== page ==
The Drawbacks of Dating an Expat — Part 2: Expat Bubbles & Culture Clash

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A person dressed as an alien on the streets of Buenos Aires Argentines look to Europe and the United States for music, TV and fashion. Europeans and North Americans move to Argentina in search of a warmer climate, tasty meat and tango.

When the two worlds collide, both find themselves attracted to the other, and cross-cultural relationships soon blossom. But this does not necessarily lead to happily-ever-after. In continuation of Part One, there are certain culture clashes that arise when dating an expat.


The Expat Bubble

Most expats prefer to hang out with their own kind than mix with the locals. Large groups of foreigners can be seen lurking in bars around Plaza Serrano drinking copious amounts of alcohol and complaining loudly about how they don’t sell shots in Argentina.

They consider themselves the epitome of cool because they are living in Buenos Aires, and experiencing ‘Argentine life.’ In reality, they don’t ever leave their Palermo bubble and their social life consists mainly of expat events and farewell parties to wave off yet another foreign friend leaving the country for good.

Those who have Argentine partners probably consider themselves ‘immersed’ in Argentine culture. Argentinean partners should expect to get asked all sorts of questions about their country by groups of excited expats and will then find that their thoughts are attributed to those of the entire country.


Expat Knowledge of Argentine Culture


Most expats think they understand Argentine history just because they’ve been on an extensive city tour, and are aware of the Dirty War and thus the reason the Mothers marching around the Plaza de Mayo on Thursdays.a woman banging a pot in a protest in Buenos Aires

They also vaguely recall that there was an economic crisis a while ago, ‘Oh yeah, I heard about that!’ and think that people banging pots and pans on the street is a sweet cultural phenomenon.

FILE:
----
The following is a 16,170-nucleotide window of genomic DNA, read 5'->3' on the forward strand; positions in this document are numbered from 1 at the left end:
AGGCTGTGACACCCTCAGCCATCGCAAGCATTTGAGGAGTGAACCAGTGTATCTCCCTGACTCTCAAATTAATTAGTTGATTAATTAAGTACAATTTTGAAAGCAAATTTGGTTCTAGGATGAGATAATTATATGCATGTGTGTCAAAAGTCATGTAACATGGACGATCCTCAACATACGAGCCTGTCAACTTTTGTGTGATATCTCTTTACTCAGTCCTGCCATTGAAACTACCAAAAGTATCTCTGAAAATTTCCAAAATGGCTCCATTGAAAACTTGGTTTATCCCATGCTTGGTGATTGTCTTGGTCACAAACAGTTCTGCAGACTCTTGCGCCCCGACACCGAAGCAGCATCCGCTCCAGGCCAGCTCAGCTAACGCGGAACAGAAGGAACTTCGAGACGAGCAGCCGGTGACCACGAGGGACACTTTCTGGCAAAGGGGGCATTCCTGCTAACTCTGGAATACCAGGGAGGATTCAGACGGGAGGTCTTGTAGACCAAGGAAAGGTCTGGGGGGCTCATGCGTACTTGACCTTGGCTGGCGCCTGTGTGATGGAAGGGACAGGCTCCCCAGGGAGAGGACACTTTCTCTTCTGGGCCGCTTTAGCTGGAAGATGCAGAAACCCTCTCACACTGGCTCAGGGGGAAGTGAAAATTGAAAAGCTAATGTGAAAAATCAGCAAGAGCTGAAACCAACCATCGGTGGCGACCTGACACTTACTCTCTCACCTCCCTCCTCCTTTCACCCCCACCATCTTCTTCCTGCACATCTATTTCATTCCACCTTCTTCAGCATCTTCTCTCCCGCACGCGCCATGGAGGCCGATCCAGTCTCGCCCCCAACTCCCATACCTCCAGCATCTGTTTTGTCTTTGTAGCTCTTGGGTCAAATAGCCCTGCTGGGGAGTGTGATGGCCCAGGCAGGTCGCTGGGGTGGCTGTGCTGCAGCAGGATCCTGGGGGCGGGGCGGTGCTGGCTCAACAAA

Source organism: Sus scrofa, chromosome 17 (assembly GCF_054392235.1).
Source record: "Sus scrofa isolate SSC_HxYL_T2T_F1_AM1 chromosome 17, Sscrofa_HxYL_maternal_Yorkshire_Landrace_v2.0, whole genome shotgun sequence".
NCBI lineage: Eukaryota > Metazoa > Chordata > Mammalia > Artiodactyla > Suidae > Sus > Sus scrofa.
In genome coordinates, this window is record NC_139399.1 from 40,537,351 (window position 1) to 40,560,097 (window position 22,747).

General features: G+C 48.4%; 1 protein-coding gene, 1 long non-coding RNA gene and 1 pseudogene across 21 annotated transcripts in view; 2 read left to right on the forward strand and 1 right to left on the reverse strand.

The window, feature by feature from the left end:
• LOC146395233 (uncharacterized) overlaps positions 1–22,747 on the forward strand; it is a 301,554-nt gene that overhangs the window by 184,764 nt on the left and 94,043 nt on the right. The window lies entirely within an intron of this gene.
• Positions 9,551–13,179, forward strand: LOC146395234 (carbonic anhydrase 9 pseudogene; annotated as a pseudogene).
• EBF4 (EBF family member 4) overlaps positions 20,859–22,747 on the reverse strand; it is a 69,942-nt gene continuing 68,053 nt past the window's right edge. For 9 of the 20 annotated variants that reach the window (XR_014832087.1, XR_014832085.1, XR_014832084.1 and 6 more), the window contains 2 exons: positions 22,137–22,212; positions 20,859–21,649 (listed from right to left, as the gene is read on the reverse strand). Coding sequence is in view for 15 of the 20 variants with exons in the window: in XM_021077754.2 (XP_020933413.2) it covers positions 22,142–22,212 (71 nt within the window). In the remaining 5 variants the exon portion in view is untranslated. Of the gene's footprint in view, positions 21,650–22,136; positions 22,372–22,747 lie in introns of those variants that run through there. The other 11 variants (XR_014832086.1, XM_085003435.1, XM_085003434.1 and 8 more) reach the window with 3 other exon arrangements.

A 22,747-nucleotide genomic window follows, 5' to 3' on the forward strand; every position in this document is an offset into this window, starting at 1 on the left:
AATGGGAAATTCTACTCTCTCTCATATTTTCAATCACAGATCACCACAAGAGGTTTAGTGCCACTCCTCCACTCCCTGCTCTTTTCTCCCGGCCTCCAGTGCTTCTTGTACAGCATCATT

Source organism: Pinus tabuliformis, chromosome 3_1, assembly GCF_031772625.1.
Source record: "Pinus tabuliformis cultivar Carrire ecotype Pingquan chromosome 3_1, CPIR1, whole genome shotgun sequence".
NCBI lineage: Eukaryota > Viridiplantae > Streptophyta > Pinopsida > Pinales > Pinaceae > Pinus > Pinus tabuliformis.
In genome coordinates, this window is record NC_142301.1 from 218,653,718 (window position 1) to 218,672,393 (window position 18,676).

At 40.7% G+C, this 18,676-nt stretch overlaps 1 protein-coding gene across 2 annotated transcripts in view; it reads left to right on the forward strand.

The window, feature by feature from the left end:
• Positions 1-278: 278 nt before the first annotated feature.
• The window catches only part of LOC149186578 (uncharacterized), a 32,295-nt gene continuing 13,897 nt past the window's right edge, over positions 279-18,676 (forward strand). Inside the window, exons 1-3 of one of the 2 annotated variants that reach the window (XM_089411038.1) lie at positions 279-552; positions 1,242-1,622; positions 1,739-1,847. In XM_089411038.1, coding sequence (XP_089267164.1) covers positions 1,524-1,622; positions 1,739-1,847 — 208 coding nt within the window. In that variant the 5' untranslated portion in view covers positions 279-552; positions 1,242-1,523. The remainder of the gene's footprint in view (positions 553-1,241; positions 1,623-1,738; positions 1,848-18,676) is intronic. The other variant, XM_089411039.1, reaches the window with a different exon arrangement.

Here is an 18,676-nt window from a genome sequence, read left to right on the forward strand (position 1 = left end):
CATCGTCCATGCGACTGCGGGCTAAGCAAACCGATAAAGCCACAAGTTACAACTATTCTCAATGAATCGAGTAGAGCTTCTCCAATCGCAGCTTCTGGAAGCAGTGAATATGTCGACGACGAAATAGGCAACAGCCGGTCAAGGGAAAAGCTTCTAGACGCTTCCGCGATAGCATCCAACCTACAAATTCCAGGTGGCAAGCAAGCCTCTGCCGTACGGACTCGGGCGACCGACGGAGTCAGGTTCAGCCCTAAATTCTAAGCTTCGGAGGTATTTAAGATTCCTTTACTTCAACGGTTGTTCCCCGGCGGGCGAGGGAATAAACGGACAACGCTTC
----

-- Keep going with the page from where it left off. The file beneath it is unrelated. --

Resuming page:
Some expats take great pride on their knowledge of Argentina. They try to become as Argentine as possible, rejecting their own culture in favour of mate, watching soccer on Sundays and eating every conceivable part of the cow. They say ‘che boludo’ at every possible moment, consider themselves experts in Argentine slang and scorn the other type of expat who has ‘no idea about Argentina’.

Those dating the clueless expat can wow their partner by explaining basic historical facts about Argentina. Those dating the know-it-all-about-Argentina expat should prepare themselves to drink huge quantities of badly prepared mate.


Cultural Differences – Tango vs. Aging Rockers

Expats who moved to Argentina to dance tango, or got hooked on the dance once they arrived, are notoriously difficult to date.

Tango aficionados often try to convince others of the beauty of their sacred dance, and may drag their partners to milongas to observe as they passionately lock limbs with their dance partner. This will drive jealous types mad with rage, and bore everyone else.

Just like expats assume their Argentine counterparts dance tango, Argentines will take it for granted that their partner shares their love for The Rolling Stones, The Beatles and other rock groups from decades past. The Argentine soon becomes frustrated with their partner’s unwillingness to pay thousands of pesos to see aging rockers at Buenos Aires’ Luna Park.